We reject defendant's further contention that the court erred in refusing to suppress statements that he made during a police-monitored telephone conversation with the victim. There is no merit to his contention that the statements were admitted in violation of CPLR 4506 (1). It is well established that one of the parties to a telephone conversation may consent to the wiretapping or recording of the conversation (see People v Phillips, 55 AD2d 661, 661, lv denied 41 NY2d 868, citing United States v White, 401 US 745, reh denied 402 US 990; cf. Pica v Pica, 70 AD2d 931, 931-932), and here the victim gave her consent. Defendant failed to preserve for our review his contention that the victim, as a minor, could not consent to the recording of her own conversations (see generally People v Furlong, 4 AD3d 839, 840, lv denied 2 NY3d 739). We note in any event that the victim's mother consented to the recording, and we conclude that the "vicarious consent" exemption applies under the circumstances presented such that the admission of the subject recording was not barred by CPLR 4506 (see People v Badalamenti, 124 AD3d 672, 674, lv granted 25 NY3d 949; People v Hills, 176 AD2d 375, 375; People v Bastian, 125 AD2d 909, 909-910, lv denied 69 NY2d 824). Also contrary to defendant's contention, his statements in the controlled telephone call were not inadmissible pursuant to CPL 60.45. Even assuming, arguendo, that the victim was acting as an agent of the police when she telephoned defendant, the calls were recorded with the victim's consent (see People v Taplin, 1 AD3d 1044, 1045, lv denied 1 NY3d 635), and "the victim did not make a threat that would create a substantial risk that defendant might falsely incriminate himself" (People v Stroman, 286 AD2d [*2]974, 975, lv denied 97 NY2d 688; see Taplin, 1 AD3d at 1045). We reject defendant's further contention that the controlled telephone call constituted an unconstitutionally deceptive police tactic. "Deceptive police stratagems in securing a statement need not result in involuntariness without some showing that the deception was so fundamentally unfair as to deny due process or that a promise or threat was made that could induce a false confession' " (People v Dishaw, 30 AD3d 689, 690, lv denied 7 NY3d 787, quoting People v Tarsia, 50 NY2d 1, 11), and there was no such showing here.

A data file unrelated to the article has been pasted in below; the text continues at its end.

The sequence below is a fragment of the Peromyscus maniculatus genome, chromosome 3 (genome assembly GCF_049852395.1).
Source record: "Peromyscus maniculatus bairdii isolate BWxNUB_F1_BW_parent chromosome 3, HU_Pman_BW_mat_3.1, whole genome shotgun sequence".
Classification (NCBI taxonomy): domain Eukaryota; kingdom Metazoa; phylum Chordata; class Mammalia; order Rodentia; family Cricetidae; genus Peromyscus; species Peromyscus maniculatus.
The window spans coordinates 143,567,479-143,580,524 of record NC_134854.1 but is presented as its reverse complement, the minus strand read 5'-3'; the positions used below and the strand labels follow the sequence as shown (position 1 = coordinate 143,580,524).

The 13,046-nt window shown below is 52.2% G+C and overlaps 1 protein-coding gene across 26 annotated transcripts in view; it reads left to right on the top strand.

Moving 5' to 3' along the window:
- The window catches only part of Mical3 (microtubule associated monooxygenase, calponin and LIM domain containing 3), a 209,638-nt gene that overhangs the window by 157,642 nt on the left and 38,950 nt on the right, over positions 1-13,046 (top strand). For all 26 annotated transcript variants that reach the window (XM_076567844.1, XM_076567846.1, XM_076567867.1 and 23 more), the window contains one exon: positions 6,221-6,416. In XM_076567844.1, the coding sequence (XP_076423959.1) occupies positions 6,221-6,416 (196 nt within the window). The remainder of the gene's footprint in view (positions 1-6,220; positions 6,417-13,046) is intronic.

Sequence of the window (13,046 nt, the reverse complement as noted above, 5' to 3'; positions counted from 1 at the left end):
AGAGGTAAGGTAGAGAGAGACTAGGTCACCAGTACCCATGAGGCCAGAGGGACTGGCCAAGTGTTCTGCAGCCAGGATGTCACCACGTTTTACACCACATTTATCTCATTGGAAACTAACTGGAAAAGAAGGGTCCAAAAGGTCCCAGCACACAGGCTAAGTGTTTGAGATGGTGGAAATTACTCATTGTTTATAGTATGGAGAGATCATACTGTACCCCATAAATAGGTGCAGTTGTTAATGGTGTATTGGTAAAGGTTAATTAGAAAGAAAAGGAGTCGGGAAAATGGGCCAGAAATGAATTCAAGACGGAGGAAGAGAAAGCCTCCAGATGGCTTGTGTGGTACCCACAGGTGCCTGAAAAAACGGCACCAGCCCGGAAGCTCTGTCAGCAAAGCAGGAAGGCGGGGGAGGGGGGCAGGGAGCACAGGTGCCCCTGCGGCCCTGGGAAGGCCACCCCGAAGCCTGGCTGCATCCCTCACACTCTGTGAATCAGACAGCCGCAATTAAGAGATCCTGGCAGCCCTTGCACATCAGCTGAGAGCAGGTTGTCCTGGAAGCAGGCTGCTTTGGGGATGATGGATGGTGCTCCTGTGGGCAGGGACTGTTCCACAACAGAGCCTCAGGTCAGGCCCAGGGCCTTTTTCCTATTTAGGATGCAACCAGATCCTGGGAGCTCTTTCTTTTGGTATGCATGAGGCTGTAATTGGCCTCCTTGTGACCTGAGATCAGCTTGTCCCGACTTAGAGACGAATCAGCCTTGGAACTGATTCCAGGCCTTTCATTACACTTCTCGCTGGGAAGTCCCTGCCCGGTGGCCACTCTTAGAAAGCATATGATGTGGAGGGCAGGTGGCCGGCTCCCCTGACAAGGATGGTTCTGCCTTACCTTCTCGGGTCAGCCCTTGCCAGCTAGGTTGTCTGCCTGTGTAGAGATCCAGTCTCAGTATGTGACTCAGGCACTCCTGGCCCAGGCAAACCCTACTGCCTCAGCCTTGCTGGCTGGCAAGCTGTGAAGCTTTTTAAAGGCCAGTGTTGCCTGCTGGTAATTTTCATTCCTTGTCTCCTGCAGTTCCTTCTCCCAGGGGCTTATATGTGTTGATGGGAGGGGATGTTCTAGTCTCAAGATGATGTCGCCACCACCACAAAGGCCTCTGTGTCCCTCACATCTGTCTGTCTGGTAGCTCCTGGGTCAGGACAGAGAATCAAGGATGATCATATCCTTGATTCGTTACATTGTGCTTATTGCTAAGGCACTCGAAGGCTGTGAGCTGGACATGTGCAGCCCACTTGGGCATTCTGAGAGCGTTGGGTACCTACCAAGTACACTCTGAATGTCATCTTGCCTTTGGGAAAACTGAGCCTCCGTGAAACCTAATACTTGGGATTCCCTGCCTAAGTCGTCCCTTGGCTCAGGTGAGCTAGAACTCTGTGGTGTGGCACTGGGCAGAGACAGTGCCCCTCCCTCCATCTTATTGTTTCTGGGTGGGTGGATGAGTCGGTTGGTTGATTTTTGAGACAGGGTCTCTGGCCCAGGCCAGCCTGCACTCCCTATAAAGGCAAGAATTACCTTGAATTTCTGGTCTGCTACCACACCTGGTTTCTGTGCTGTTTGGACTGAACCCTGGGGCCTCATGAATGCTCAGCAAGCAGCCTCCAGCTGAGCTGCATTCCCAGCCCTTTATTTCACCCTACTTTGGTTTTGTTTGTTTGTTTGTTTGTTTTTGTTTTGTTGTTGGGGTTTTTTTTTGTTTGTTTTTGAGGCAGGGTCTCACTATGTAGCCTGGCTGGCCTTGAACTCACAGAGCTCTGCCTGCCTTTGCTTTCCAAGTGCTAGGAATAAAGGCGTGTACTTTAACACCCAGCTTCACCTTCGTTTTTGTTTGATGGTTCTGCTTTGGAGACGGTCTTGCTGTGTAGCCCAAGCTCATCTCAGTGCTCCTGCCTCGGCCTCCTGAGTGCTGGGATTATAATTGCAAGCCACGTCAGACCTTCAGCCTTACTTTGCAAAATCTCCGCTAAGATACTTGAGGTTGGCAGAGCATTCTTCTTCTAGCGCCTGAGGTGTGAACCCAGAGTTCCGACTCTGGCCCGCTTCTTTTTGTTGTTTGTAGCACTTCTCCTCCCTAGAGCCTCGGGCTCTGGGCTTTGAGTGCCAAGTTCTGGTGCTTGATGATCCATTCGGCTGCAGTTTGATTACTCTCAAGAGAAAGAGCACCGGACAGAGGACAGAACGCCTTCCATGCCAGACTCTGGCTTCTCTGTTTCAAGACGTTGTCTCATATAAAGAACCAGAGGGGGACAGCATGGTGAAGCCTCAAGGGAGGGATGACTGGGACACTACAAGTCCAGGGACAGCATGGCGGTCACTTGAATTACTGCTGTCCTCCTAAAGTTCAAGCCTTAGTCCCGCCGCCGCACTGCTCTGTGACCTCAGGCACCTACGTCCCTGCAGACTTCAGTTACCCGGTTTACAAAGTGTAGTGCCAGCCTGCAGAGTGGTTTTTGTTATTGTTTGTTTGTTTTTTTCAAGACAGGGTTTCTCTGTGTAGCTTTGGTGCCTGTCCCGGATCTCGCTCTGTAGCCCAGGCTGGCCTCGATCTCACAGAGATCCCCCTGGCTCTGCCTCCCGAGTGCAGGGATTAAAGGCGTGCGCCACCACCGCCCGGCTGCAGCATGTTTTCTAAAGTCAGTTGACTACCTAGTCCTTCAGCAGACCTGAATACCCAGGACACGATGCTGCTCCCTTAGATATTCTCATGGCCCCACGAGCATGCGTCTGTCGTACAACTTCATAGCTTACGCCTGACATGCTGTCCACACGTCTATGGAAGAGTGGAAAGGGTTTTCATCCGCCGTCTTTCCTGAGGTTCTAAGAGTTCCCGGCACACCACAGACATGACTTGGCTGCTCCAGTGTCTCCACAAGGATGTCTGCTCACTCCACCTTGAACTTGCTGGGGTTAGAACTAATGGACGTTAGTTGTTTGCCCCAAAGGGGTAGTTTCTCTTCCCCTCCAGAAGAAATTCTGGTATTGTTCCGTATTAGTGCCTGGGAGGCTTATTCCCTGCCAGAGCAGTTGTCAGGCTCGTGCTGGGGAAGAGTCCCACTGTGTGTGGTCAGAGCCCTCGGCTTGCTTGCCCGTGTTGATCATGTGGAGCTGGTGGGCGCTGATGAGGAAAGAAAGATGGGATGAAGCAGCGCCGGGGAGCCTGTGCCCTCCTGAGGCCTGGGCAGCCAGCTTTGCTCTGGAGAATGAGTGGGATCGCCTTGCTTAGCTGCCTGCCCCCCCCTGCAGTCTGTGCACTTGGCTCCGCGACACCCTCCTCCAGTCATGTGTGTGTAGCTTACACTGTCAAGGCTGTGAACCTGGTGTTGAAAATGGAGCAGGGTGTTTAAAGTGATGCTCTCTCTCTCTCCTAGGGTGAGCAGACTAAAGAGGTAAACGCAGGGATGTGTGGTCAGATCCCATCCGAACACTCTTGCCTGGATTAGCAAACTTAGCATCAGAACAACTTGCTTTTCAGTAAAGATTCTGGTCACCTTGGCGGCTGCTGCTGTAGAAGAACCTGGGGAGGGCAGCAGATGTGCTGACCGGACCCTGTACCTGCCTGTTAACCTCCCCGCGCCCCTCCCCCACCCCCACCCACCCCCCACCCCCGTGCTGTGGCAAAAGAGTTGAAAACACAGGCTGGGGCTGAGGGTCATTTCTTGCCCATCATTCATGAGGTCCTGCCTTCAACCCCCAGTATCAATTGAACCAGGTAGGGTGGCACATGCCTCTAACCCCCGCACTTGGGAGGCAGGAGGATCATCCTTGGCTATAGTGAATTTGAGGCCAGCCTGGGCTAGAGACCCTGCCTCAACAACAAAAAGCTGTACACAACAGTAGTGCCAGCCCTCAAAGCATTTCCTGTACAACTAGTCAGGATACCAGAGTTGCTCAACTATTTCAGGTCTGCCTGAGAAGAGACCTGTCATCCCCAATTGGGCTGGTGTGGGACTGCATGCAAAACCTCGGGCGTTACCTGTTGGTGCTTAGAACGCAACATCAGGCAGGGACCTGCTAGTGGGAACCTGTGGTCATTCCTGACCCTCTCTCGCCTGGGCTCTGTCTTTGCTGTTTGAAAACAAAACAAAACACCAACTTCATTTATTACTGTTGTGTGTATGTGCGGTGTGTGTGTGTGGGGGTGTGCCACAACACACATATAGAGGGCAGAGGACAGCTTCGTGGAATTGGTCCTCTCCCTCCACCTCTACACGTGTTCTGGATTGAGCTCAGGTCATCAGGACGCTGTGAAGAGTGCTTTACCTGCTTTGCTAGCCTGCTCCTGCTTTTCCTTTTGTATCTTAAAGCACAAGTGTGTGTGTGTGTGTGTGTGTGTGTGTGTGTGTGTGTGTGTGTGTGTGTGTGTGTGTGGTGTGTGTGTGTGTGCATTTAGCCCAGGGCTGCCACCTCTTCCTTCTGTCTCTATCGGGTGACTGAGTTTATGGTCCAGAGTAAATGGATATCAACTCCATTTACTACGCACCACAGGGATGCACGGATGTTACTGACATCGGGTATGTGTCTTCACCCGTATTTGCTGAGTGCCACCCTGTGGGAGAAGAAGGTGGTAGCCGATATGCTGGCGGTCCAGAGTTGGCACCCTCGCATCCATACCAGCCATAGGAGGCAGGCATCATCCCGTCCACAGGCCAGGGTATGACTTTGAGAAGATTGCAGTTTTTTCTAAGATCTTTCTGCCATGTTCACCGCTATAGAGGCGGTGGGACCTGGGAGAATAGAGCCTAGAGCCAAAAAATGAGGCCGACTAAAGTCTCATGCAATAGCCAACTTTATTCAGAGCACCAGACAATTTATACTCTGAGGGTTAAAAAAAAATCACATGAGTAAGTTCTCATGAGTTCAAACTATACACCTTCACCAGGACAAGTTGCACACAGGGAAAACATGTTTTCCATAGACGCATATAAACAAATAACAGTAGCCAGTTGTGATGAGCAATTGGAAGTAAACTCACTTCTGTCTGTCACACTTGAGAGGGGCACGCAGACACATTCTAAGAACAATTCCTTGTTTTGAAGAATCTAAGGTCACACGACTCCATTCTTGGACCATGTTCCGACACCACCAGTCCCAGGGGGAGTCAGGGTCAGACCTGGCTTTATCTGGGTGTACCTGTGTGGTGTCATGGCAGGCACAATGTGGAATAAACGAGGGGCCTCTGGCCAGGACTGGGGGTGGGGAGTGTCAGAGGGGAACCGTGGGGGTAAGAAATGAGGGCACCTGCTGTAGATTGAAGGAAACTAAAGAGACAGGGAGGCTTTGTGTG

We reject defendant's further contention that the court erred in permitting the prosecutor to elicit testimony concerning the fact that defendant was incarcerated at a particular point in time. Such evidence was inextricably interwoven with and provided a relevant temporal reference for one of the crimes charged in the indictment (see People v Vails, 43 NY2d 364, 368; People v Gantz, 104 AD2d 692, 692-693).

Contrary to defendant's contention, we conclude that the conviction is supported by legally sufficient evidence (see generally People v Bleakley, 69 NY2d 490, 495; People v Lashway, 112 AD3d 1222, 1224-1225). We reject defendant's further contention that his conviction of incest was in violation of Penal Law § 130.75 (2), which provides that "[a] person may not be subsequently prosecuted for any other sexual offense involving the same victim unless the other charged offense occurred outside the time period charged under this section." The statute prohibits only a "subsequent" prosecution and not, as here, a simultaneous prosecution (see People v Vanlare, 77 AD3d 1313, 1313-1314, lv denied 15 NY3d 956; see also People v Harris, 32 Misc 3d 479, 489-490, affd 98 AD3d 420).

Finally, contrary to defendant's contention, the court properly allowed the People's expert to testify regarding child sexual abuse accommodation syndrome and delayed disclosure of sexual abuse (see People v Williams, 20 NY3d 579, 583-584; People v Black, 124 AD3d 1365, 1366-1367).

Entered: August 19, 2015

Frances E. Cafarell

Clerk of the Court